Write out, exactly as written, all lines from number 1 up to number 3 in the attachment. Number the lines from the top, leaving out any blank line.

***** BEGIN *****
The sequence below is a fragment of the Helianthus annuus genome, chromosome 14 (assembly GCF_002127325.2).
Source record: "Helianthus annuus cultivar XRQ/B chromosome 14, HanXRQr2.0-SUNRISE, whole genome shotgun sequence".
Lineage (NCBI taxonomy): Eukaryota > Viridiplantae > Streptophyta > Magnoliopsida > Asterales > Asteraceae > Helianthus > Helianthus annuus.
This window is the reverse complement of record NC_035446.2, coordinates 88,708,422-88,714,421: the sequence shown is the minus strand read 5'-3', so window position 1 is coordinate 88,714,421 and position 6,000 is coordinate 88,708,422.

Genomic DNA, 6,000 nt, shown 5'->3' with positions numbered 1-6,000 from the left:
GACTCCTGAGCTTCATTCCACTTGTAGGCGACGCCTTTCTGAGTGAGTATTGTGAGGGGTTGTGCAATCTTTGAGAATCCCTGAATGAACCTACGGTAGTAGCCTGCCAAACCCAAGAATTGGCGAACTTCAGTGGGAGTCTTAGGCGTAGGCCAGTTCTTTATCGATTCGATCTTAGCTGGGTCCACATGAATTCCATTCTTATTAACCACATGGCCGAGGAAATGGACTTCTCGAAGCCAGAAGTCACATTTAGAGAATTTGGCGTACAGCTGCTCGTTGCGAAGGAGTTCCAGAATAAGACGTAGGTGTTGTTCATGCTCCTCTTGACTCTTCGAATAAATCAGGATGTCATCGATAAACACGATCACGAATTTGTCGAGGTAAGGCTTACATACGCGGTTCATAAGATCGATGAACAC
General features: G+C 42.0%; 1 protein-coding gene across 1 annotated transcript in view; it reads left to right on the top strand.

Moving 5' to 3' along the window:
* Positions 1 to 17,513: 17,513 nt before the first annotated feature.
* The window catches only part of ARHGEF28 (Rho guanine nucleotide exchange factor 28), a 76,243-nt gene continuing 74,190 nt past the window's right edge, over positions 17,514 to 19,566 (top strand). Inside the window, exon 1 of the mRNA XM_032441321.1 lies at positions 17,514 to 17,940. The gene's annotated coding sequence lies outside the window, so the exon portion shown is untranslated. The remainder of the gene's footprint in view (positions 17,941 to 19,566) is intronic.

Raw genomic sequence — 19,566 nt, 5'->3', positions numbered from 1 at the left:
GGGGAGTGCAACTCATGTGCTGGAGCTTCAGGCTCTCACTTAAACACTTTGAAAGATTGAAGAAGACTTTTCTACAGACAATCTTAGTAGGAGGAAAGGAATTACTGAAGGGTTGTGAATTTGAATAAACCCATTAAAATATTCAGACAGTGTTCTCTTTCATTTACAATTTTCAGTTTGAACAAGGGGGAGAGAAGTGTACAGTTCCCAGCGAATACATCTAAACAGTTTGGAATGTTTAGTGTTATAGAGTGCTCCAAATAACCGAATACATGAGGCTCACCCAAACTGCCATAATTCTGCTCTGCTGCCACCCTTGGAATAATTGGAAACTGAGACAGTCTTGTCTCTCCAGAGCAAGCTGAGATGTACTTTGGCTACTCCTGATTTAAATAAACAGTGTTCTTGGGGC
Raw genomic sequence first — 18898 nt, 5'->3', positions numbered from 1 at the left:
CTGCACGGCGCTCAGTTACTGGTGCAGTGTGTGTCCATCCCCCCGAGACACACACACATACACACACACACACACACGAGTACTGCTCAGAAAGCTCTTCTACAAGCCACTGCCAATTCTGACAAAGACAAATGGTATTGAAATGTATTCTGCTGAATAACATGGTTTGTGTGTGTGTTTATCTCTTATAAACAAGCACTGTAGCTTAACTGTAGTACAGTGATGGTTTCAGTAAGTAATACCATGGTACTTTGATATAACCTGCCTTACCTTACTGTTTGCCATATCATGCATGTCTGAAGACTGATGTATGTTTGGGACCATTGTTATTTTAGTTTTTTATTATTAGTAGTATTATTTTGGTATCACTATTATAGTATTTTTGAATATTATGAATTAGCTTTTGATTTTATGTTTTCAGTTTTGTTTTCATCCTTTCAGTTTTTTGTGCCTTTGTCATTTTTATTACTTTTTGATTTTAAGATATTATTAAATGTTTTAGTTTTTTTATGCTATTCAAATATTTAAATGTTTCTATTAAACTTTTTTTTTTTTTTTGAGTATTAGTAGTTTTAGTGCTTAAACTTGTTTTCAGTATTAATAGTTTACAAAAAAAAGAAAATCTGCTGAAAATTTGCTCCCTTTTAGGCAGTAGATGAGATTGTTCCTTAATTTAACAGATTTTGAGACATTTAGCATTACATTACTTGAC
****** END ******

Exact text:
The sequence below is a fragment of the Helianthus annuus genome, chromosome 14 (assembly GCF_002127325.2).
Source record: "Helianthus annuus cultivar XRQ/B chromosome 14, HanXRQr2.0-SUNRISE, whole genome shotgun sequence".
Lineage (NCBI taxonomy): Eukaryota > Viridiplantae > Streptophyta > Magnoliopsida > Asterales > Asteraceae > Helianthus > Helianthus annuus.